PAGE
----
Since 2004 Oxford Dictionary has announced its word of the year. The word selected is supposed to sum up the “ethos, mood, or preoccupation of that particular year,” but the word of the year is also supposed to have lasting potential for cultural significance.
In 2016 I hoped Oxford Dictionary chose “fake news” as its word of the year. I wanted Oxford to define “fake news” for me because I didn’t think the adjective—fake—fit the term. The word “fake” is defined as not genuine, the example the dictionary gave was “fake designer clothes.” In the fashion world a “fake design” is also called a knockoff.
Does knockoff news make sense?
Of course not, news can only be accurate or inaccurate. To me the term “fake news” applied to The Daily Show on Comedy Central, because it opened with a pretend news segment. But the public was in on the joke, just like a buyer is aware that he or she purchased a knockoff.
Unfortunately, Oxford Dictionary didn’t select “fake news” for its word of the year, but I got what I was looking for when Merriam-Webster Dictionary explained why the term “fake news” wouldn’t enter their dictionary anytime soon.
The technical reason was fake news is a self-explanatory compound noun—a combination of two distinct words, both well-known, which when used in combination yielded an easily understood meaning. Then Merriam-Webster clarified, “Fake news is, simply, news (material reported in a newspaper or news periodical or on a newscast) that is fake. (false, counterfeit)”
Here, the Merriam-Webster Dictionary interchanged fake and false when the other dictionary I used to define fake didn’t, but Merriam-Webster had a historical reason for their interchange.
Merriam-Webster claimed the term “fake news” isn’t new.
It’s been around since the 1890s. In 1891 the Buffalo Commercial stated, the public does not desire distortions of facts and enlargements of incidents; and it certainly has no genuine appetite for fake news.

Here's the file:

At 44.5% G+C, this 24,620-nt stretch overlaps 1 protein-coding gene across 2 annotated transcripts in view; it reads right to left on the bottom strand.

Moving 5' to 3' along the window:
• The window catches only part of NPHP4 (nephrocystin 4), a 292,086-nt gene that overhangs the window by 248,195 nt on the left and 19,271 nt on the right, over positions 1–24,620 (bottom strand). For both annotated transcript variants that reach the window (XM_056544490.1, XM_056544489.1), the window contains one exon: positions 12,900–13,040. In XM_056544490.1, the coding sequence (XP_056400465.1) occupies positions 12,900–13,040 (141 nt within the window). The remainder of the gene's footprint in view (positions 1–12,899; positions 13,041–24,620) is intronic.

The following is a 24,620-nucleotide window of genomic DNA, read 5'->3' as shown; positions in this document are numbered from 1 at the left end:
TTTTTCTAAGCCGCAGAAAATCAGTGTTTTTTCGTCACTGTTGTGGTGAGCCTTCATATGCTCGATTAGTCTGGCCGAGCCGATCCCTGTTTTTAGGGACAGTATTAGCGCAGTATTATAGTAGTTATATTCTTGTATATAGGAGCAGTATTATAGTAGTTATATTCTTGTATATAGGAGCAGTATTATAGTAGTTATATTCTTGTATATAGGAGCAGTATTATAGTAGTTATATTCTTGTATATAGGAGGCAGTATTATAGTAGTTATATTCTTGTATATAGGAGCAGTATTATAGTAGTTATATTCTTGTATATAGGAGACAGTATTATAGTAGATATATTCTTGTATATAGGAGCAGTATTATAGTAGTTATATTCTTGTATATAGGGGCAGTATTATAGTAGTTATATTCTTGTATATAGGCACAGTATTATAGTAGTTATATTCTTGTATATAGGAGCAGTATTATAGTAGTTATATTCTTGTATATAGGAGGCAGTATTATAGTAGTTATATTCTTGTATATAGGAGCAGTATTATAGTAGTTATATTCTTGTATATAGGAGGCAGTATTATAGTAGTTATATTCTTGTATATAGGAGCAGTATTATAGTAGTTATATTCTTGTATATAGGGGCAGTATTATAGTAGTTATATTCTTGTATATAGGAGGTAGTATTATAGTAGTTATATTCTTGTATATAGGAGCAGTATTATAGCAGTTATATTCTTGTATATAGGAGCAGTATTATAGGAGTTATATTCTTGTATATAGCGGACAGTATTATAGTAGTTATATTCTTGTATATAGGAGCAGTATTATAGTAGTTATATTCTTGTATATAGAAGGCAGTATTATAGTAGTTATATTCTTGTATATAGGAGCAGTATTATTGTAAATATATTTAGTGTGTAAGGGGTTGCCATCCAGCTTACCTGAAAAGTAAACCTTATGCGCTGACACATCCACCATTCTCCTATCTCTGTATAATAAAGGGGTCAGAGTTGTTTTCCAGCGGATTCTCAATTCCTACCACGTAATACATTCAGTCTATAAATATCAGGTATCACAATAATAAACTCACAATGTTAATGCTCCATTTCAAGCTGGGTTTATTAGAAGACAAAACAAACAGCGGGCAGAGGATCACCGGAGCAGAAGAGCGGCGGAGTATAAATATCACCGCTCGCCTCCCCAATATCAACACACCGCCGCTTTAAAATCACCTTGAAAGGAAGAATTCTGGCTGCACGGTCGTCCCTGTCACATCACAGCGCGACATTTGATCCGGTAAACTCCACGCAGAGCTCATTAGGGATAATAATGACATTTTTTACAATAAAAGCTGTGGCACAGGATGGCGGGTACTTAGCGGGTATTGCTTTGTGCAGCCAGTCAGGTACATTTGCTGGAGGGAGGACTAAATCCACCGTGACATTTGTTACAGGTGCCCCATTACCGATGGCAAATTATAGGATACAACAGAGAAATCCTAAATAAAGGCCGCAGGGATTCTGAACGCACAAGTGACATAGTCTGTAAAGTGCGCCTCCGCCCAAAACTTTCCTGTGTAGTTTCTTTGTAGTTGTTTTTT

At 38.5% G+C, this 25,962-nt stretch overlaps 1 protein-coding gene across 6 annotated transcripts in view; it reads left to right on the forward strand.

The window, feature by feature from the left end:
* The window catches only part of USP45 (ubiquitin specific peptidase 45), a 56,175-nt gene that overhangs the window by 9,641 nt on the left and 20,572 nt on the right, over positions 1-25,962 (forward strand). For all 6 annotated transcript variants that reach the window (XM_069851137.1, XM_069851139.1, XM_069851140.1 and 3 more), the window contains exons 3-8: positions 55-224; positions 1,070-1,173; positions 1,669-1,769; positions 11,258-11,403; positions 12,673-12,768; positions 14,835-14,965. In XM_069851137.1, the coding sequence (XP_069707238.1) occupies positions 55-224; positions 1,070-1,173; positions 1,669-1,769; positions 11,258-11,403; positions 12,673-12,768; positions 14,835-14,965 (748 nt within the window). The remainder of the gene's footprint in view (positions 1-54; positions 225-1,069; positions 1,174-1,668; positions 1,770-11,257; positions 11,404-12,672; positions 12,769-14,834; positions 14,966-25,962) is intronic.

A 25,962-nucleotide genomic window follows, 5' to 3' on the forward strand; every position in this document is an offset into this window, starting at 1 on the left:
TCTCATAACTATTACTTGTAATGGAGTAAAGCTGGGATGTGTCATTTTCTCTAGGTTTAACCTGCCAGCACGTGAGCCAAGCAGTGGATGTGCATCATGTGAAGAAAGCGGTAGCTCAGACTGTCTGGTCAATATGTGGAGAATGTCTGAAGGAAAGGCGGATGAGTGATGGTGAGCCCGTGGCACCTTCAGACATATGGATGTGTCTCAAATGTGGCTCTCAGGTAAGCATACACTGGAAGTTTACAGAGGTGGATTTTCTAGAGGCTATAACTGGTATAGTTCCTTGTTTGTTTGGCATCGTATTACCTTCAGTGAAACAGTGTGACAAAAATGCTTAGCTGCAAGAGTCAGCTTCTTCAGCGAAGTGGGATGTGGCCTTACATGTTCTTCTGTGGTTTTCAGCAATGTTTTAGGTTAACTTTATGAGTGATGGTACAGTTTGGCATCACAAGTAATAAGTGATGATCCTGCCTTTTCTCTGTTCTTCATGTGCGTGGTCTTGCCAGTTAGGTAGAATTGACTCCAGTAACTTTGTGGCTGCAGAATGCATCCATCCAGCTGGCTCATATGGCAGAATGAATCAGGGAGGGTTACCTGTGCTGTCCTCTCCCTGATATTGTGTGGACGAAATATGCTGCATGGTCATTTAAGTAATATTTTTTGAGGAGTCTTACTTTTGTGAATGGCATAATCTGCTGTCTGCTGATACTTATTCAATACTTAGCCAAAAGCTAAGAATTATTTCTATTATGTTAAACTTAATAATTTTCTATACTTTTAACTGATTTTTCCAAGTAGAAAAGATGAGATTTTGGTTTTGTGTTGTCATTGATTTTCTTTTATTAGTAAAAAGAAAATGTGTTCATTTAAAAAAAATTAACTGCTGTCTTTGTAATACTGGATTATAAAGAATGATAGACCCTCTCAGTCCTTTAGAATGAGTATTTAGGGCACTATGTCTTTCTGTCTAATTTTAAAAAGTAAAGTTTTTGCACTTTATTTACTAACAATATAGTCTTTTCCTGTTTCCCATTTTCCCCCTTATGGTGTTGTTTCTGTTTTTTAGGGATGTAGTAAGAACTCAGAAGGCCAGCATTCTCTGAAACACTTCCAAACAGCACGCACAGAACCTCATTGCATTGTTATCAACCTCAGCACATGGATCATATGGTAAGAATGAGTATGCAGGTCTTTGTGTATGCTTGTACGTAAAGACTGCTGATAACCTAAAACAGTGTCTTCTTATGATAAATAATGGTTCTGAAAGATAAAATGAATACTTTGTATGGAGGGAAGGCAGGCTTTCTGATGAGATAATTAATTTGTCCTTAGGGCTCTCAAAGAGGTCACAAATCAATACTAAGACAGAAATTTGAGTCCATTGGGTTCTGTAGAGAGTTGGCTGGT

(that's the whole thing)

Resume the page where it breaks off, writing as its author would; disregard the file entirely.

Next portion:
Merriam-Webster also explained, one reason fake news is such a recent addition to our vocabulary is that the word “fake” is also fairly young. Fake was little used as an adjective prior to the late 18th century.
So, what adjective was used before the 1890s?
According to Merriam-Webster the common term was false news.
That provided some clarity until it was announced that the 2016 Oxford Dictionary word of the year was post-truth. Post-truth is defined as relating to circumstances in which objective facts are less influential in shaping public opinion than appeals to emotion and personal belief.
Truth is defined as in accordance with fact or reality, or, a fact or belief, that is accepted as true. Post-truth claims the second definition.
Earlier I said news could only be accurate or inaccurate, and if a news report is not in accordance with fact or reality then the Merriam-Webster Dictionary would call it false/fake news. But if the news reports a fact, accepted to be true, and the accepted fact isn’t in accordance with reality, is this false/fake news or is the news post-truth?
Oxford Dictionary’s 2018 word of the year was toxic.
That’s a good adjective for post-truth.
(J. Pharaoh Doss is a contributor to the New Pittsburgh Courier.)
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